In 2010, a small underground label announced itself with an EP of dungeon-ready re-imaginings of Lindsay Lohan tracks. Releases from gloomy electronic shape-shifters Balam Acab and Holy Other followed and briefly earned the label the popular-at-the-time tag "witch house," meaning vaguely occult-referencing dance music that skirts the shadows of pop and R&B. Five years on and there's no more pigeon-holing of Tri Angle Records: in its first half-decade, it's released everything from the spring-loaded pop of AlunaGeorge to the post-metal electronica of WIFE to the grime machinations of SD Laika. At this stage, the only label you could honestly slap on such a diverse catalogue of music is "uncompromising."
"I'm always telling my artists, just because you can do something doesn't mean you should," says founder Robin Carolan down the phone from his home in New York. "I never want my artists to do the most obvious thing. Which, sometimes I think, as a guy who runs a label, that's almost the opposite of what a lot of label people do. If they have an artist and they have a certain sound that's popular, they don't want to change that, because that's taking a gamble. But I always want everyone I'm working with to take risks, because that's the only way you can really evolve."
Carolan still runs the label entirely by himself, and while that leaves him swimming in admin, it also makes his own personal instinct the backbone of Tri Angle's A&R strategy. With total disregard for how things are done at majors and bigger independent labels, the London native releases whatever excites him, whenever it feels right. "I don't think anything is ever too straight with Tri Angle," he says. "There's always a grey space. I like those question marks." With signings like doom-laden soundscape composer The Haxan Cloak, Berlin-based club revolutionary Lotic, and unpredictable noise artist Boothroyd, Carolin has stretched his label's sound to its most experimental and abrasive corners. On the other end of the spectrum, with A$AP Rocky's beatmaker Clams Casino and Evian Christ, who produced the beat for Kanye West's "I'm In It," Tri Angle has found in-roads into mainstream hip-hop without sacrificing a more experimental approach to production.
It's this exploratory attitude that has fostered some of the weirdest, most difficult yet most enjoyable releases of the past five years from Tri Angle's ever-expanding roster; in an economic climate and a constant media hype machine that makes it more difficult than ever to take artistic risks, Carolan and his artists pull it off every time. Ahead of Tri Angle's fifth anniversary party this Friday as part of RBMA's New York Festival, The FADER spoke to eight of the label's artists about how they make music without compromise.
EVIAN CHRIST: After the whole Kanye thing and all the press around that, I probably could have made a certain type of record, rushed it out, and then gone and played these horrible big American dance festivals, if I'd wanted to. But [I said] no to 95% of things that came my way. It's not why I started making music. I'm just constantly trying to hone in on my sound and what I want that to be. When I'm done with all this music stuff, I'd really like to be able to look back on it as an amazing time in my 20s, traveling around; I don't want to look back on it and think, "You stopped making music that you believed in just to get a couple of hundred quid extra."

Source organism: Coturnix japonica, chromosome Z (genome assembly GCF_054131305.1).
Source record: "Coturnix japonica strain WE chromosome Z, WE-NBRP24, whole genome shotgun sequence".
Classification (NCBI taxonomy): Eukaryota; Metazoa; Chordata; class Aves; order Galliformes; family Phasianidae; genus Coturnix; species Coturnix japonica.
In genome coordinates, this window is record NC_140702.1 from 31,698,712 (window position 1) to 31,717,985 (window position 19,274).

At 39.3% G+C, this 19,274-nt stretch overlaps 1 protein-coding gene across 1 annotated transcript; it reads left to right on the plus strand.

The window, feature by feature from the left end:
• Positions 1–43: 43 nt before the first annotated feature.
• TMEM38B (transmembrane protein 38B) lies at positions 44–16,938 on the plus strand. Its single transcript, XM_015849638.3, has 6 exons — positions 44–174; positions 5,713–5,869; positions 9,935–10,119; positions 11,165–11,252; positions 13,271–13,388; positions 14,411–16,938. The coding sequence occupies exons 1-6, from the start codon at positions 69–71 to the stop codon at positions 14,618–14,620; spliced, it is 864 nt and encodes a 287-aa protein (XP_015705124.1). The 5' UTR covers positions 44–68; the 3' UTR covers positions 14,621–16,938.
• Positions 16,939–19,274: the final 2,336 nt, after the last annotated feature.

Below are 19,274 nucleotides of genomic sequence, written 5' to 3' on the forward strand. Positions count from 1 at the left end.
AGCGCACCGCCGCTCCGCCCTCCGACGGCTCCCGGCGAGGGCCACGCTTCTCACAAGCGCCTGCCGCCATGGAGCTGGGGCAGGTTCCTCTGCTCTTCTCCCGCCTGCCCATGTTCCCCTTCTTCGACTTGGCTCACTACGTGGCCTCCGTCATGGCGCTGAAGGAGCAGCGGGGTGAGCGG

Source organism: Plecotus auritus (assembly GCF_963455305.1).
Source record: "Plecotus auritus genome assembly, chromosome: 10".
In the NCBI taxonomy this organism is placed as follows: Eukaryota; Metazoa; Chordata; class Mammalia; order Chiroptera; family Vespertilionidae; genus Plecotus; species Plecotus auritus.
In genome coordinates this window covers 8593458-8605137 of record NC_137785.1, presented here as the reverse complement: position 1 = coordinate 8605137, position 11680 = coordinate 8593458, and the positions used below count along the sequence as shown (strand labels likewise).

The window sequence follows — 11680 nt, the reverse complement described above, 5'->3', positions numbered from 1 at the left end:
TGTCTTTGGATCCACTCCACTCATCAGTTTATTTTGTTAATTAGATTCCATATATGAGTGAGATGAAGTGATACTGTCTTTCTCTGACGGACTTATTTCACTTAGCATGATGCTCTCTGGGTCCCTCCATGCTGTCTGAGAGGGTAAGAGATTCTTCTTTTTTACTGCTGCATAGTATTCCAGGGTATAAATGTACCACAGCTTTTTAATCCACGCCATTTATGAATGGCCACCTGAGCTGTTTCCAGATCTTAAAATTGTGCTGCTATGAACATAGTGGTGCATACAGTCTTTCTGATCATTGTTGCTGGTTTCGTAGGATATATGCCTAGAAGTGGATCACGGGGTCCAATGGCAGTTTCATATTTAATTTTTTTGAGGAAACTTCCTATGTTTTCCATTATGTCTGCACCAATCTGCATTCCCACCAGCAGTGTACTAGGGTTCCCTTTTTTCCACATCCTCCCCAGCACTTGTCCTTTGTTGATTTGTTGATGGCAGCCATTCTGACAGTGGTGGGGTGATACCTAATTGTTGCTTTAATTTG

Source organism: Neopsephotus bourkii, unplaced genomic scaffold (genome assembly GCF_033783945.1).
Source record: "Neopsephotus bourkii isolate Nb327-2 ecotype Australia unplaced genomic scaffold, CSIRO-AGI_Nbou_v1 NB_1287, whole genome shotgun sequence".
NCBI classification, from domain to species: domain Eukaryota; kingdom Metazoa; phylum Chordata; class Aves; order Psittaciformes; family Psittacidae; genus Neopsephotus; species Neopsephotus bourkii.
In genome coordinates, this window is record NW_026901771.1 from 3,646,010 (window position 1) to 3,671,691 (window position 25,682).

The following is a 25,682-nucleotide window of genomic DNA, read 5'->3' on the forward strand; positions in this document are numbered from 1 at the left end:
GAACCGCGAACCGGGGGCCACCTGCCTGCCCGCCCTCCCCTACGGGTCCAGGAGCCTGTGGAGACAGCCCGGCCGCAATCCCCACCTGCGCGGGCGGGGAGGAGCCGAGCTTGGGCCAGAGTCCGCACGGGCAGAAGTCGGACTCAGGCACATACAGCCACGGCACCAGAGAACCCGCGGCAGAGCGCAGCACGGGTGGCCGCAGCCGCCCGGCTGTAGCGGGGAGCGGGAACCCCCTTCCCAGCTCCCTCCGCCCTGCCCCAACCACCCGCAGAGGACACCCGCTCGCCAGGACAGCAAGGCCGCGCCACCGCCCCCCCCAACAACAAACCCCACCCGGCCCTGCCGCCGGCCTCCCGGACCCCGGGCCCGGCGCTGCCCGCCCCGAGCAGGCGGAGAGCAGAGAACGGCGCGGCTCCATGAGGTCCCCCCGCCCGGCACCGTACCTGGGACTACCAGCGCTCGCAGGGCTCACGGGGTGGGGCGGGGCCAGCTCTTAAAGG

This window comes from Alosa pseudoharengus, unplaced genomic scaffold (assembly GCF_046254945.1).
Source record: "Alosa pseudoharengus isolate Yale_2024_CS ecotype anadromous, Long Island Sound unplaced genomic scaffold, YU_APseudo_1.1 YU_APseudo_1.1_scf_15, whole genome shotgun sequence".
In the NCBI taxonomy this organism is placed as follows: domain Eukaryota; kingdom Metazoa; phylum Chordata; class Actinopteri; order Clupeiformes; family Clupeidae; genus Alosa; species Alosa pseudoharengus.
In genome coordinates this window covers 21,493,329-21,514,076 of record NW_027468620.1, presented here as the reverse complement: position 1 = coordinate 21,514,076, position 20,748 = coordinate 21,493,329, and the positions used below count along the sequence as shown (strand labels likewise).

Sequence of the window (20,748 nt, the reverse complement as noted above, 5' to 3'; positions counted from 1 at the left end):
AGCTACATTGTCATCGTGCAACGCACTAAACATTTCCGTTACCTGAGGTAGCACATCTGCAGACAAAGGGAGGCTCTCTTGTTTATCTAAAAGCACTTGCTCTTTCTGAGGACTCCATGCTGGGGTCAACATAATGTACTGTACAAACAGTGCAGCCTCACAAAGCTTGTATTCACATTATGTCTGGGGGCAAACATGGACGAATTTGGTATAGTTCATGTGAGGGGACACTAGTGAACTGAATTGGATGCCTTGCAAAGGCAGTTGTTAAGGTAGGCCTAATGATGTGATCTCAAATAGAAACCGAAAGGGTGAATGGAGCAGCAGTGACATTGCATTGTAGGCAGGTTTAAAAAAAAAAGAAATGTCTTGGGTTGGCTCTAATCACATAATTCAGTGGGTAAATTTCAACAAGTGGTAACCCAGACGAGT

Best advice: After the first mixtape, Kings and Them, I was getting certain opportunities to produce for developing acts on major labels, and remix offers, and show offers, and a lot of things. Me being new, I just wanted to do everything. But a lot of these things, especially remixes, always result in some kind of compromise of your ideals. I remember Robin saying to me, "We can just say no to the vast majority of things that come your way. And make sure that the things that we do agree to do, we nail them." That's something that's stuck with me since.
LOTIC: I never set out to make any particular kind of music. Boundaries were never considered. The thought of looking back at a career full of compromises was always more terrifying to me than possibly having limited reach.
Best advice: I've always had amazing support, but I think the best encouragement just came from watching the people I admire continue to do what they do without compromise and succeeding by being so singular.
FATIMA AL QADIRI: [Before WARN-U], I hadn't released music since 2004—I was young and naive and got taken for a ride with my first record. I felt wronged by the label and lost my trust completely in the process of the music industry. Then, because I knew Robin first as a friend, I just sent him Ayshay for fun, and he was like, "Actually, I really want to put this out." I wouldn't have started releasing music again if it wasn't for him; none of the records that came after Ayshay would have come had he not been my friend first and re-established my trust in the music industry. He never pressured me to do a single thing. Even though I had a lot of offers come my way after the record was released, and I declined all of them, he never said "you have to do this," and I really appreciate that. Our friendship always came first, business was second. Not a lot of label owners operate that way, even small ones.
Obviously the bigger you get the more compromises you have to make. Luckily for me, it's rare that I lose control over my work. Because I say no. When I work with a label, the first thing I tell them is, "There's one thing you can never tell me, and that is what to do with a track. That is one thing you have zero control over." I get very aggressive about it; I'm not going to let anybody fuck with that aspect of things.